Monitoring the marketing tactics of fast food companies during the Coronavirus (COVID-19) pandemic

by Dr Evelyn Suk Yi Looi and Associate Professor Gary Sacks

Abstract: The COVID-19 pandemic is likely to have an important impact on population diets. Fast food chains have aggressively promoted their products through various marketing strategies during the pandemic period. Their marketing strategies need to be closely monitored to inform policy action to address unhealthy diets.

 Unhealthy diet is a leading contributor to the burden of disease in Australia (1). The widespread implementation of movement restrictions (isolation and/or ‘lockdown’) and the economic downturn resulting from the Coronavirus (COVID-19) pandemic have been found to have a detrimental impact on population diets (2).  Drivers of unhealthy diets during the pandemic are likely to include increased financial hardship, stress, increased opportunities for snacking, and greater use of food delivery services (2, 3). The adverse impact on diets is observed (2) despite likely increases in the extent to which people are cooking more meals at home – often cited as a healthier alternative to eating out (4), as well as reduced exposure to marketing of unhealthy food products through billboard advertising, such as at train stations.

Fast food chains, such as McDonald’s, KFC and Pizza Hut, like many other companies, have attempted to use the COVID-19 pandemic to their advantage by aggressively promoting their products and brands through various marketing strategies, including price promotion to encourage increased purchases, attractive taglines, and product promotion for healthcare workers to create a positive brand image. See Figure 1 for examples of fast food chains’ advertisements on social media platforms during the early stages of the pandemic in Australia.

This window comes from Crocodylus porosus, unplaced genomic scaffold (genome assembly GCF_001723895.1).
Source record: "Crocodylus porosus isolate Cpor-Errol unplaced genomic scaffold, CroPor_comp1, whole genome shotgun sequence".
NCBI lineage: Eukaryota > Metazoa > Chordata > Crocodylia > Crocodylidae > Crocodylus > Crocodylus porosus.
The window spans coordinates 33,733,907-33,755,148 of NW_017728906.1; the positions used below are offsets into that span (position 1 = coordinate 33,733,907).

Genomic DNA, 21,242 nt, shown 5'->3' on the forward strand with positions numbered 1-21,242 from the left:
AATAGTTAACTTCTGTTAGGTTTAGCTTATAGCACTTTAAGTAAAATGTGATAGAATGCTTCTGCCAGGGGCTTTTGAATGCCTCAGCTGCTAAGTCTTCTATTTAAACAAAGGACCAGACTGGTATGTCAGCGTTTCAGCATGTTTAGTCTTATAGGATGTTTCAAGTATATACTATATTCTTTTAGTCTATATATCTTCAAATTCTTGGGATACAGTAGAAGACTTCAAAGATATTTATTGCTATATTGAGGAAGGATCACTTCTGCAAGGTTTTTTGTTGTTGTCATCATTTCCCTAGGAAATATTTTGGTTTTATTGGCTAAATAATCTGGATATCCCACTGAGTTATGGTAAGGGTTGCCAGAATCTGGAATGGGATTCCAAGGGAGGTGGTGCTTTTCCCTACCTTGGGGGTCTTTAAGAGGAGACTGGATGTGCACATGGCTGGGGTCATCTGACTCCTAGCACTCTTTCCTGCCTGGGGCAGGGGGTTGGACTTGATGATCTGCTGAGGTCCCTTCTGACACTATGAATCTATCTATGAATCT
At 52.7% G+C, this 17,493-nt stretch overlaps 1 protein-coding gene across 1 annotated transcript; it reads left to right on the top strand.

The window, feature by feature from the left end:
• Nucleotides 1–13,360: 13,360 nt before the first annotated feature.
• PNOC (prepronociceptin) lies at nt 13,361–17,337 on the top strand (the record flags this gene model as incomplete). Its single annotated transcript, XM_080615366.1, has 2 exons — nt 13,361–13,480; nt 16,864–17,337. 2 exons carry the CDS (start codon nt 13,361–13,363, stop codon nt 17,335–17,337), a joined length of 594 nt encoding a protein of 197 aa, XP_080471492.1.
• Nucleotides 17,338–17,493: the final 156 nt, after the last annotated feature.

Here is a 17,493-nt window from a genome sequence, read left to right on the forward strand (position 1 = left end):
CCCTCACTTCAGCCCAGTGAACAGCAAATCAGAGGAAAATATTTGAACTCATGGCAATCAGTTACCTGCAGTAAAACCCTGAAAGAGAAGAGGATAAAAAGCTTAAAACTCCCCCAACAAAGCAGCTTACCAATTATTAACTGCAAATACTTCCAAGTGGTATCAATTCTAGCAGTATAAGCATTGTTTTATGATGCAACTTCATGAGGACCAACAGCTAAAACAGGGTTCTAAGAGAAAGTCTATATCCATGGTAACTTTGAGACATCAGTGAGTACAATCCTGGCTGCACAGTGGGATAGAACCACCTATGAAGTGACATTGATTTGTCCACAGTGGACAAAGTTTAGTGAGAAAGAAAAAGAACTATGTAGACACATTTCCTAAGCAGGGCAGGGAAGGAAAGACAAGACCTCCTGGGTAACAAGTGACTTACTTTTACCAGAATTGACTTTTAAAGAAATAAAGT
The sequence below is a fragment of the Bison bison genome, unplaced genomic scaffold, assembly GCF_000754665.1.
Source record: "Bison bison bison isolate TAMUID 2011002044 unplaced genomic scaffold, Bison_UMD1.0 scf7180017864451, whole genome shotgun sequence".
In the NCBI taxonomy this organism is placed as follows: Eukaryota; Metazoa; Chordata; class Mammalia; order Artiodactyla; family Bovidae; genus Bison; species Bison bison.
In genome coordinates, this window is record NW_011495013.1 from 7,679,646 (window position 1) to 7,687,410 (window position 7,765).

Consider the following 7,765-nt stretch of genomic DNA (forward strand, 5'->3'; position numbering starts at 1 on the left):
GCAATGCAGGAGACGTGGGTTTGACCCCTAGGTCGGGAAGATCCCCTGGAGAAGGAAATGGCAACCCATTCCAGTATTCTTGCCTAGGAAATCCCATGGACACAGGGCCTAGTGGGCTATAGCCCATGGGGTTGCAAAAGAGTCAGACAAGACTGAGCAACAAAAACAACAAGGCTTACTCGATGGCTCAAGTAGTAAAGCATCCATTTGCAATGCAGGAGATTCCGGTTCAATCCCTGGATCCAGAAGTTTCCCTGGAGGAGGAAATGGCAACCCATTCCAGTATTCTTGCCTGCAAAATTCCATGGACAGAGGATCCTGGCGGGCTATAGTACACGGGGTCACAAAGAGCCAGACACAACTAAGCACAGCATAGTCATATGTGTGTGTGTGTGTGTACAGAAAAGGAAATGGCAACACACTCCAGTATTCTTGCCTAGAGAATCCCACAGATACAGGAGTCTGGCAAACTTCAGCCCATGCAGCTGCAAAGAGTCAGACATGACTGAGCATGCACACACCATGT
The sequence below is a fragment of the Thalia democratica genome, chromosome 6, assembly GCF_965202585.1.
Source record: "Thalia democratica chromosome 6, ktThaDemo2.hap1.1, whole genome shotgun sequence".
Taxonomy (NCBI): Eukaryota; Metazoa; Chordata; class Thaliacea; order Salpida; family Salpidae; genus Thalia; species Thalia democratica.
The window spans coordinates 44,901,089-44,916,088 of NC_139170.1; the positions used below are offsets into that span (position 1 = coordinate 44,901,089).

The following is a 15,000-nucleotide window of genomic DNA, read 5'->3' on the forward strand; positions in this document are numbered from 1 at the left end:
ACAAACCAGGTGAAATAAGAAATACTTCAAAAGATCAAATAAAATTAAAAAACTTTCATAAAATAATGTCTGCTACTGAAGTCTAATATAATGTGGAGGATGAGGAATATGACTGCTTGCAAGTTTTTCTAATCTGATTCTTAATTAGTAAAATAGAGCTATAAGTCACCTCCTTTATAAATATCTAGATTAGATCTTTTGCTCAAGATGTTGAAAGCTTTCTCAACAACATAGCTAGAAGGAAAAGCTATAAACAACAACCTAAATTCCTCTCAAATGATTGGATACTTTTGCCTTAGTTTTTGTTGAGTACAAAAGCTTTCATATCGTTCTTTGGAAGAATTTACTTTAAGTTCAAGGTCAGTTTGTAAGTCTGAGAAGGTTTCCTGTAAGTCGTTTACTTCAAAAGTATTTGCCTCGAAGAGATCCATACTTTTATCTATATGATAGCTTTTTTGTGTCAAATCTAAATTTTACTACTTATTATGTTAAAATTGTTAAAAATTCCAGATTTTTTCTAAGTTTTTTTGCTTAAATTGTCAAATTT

Due to many of their products being unhealthy, the pervasive marketing strategies adopted by fast food chains are concerning to public health, particularly in times of crisis. Therefore, increased monitoring of the marketing strategies used by fast food chains and their impact on population diets is urgently needed. Moreover, as part of recovery efforts, it is critical that greater efforts are taken to restrict the exposure of the population, and particularly children, to the marketing of unhealthy food across multiple channels, including on social media, through price promotions, and advertising on television and in outdoor settings.


  1. Victorian Health Promotion Foundation. Obesity and healthy eating in Australia: Evidence summary: Victorian Health Promotion Foundation; 2016 
  2. Heart Foundation. Diet for one in three Australians is ‘worse’ in lockdown: new survey: Heart Foundation; 2020 [cited 17 May 2020 ]. 
  3. Sinha R, Jastreboff AM. Stress as a common risk factor for obesity and addiction. Biological psychiatry. 2013;73(9):827-35.
  4. Monsivais P, Aggarwal A, Drewnowski A. Time spent on home food preparation and indicators of healthy eating. American journal of preventive medicine. 2014;47(6):796-802.


Author profiles:

Dr Evelyn Looi is a Research Fellow at the Institute for Health Transformation’s Global Obesity Centre (GLOBE) at Deakin University. Her research interests include food policy, local and international efforts in monitoring the healthiness of food environments, as well as capacity and capability building in obesity prevention and health promotion.



Associate Professor Gary Sacks is a Heart Foundation Future Leader Fellow at GLOBE and an Australian Institute of Policy and Science 2020 Victorian Young Tall Poppy. Gary’s research focuses on policies for the prevention of obesity and related diseases.